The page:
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One moment, she had been enjoying the security and comfort of her family home. The next, she was left helpless in a deserted square. An oil lamp rested in Neria’s hand. A clay container, filled with a greenish-yellow liquid. A wick, coiled within its heart, snaked up to the groove that guided it into the open air. A flame danced on its tip, a paltry defense against the darkness of that night, one of those gentle nights that often follow the heat of the day. The moon watched her with a wry smile.

Neria suddenly felt she was going to collapse, crumpling like a sheet that had fallen to the ground. Without the warmth of the hand curled inside hers, she would have indeed done so. She remembered the last time she had seen Arhel’s hand, crimson and reaching out of the covers. Who knew what the disease would do to her? But before she succumbed to it, she would save Anaëlle.

She breathed in, then out, and took a step forward. Her aching limbs strained at first, but after a few minutes, she was walking briskly, her head bowed like a servant, the child in tow. First, she had to find the secret passage her mother had told her about and cross the wall of the High District without going through the ever-guarded gates.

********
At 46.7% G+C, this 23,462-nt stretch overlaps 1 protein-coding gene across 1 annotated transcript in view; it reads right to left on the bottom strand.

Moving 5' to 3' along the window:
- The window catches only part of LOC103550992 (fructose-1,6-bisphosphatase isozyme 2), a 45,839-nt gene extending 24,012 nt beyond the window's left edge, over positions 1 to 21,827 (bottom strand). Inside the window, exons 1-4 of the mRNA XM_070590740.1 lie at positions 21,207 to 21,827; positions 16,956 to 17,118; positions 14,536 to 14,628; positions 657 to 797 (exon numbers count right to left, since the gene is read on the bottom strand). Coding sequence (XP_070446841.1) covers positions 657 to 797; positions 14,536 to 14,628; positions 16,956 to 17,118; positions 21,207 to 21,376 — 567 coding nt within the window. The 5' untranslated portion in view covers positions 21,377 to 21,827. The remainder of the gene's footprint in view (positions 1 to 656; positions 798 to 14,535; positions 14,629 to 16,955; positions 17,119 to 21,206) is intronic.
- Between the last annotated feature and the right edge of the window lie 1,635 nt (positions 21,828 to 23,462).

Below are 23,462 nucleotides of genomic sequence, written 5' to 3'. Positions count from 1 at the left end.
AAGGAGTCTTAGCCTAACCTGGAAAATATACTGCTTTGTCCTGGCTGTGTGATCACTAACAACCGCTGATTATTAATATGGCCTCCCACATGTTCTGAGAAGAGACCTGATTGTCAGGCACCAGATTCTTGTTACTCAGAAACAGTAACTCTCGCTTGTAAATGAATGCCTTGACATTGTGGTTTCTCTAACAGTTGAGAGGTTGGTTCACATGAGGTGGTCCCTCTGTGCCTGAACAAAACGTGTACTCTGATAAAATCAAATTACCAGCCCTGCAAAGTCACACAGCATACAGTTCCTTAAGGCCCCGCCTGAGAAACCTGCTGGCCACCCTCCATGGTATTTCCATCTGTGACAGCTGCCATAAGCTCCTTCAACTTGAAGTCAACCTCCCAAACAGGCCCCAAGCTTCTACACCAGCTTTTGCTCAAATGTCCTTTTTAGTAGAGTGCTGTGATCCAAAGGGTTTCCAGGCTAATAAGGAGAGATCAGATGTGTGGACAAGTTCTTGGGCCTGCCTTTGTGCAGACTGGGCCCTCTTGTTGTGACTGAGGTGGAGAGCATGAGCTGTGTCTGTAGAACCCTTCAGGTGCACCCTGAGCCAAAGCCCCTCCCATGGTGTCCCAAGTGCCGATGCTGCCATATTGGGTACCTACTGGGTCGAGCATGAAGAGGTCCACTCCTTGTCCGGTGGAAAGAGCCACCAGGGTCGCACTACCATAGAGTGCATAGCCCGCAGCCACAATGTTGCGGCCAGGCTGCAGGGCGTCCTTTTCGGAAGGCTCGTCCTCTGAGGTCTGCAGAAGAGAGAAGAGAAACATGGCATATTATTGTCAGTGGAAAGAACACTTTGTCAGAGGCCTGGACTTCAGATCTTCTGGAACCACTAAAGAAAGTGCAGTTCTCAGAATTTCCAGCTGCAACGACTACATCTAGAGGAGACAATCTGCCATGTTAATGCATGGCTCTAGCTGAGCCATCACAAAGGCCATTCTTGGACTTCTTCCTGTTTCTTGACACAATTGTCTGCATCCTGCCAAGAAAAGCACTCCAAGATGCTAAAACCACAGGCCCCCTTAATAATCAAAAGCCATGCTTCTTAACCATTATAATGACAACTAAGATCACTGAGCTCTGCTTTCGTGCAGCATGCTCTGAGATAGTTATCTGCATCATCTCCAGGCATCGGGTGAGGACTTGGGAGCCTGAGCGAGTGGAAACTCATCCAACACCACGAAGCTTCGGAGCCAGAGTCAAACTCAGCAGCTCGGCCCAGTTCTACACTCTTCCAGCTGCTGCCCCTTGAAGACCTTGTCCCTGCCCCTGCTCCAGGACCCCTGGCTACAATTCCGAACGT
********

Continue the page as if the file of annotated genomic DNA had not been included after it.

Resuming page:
She came to a dead-end and saw the dried-up well and a withered pistachio tree lined with shrubs of rosemary leaning against the perimeter wall. It concealed a narrow, low opening. She went in first, crawled into a tunnel bereft of cobwebs and emerged behind an olive tree, also surrounded by shrubbery. Crouching down, she peeked between the branches. No one was there. She called to Anaëlle in a hushed voice, the child joining her. They emerged from their cover and arrived on the street. Before long, they had made their way to an impoverished part of town they had never been to before. The hovels were huddled together, separated here and there by narrow, randomly arranged passageways. The first on the left… The second on the right…

“Hey there, little lady! Where are you off to in such a hurry?”

Three guards had concealed themselves in a nook to drink to their hearts’ content.

“Lady Yarine’s sent me on an urgent errand.”

She hoped they would be too drunk to do anything and turned away. She tried to maintain her composure, a technique that had worked for her that morning. Yet heavy footsteps came ever closer behind her before her arm was seized by a coarse grip.

“You’ve got more than enough time to come give us a little cuddle.”

One of the guards looked at her, a yellow smile spread across his brown beard. He reeked of alcohol and nauseating filth. She tried to pull away from him, but his grip tightened.

“Stay still or we’ll give you a good hiding. It’ll go better for you if you don’t put up a fight, believe me. Leave the kid here and come on.”

The two others approached.

The lamp fell and shattered. Neria took out her knife and stuck it in the arm restraining her. The guard howled in pain and let go of her.

“You’re going to regret that you whore.”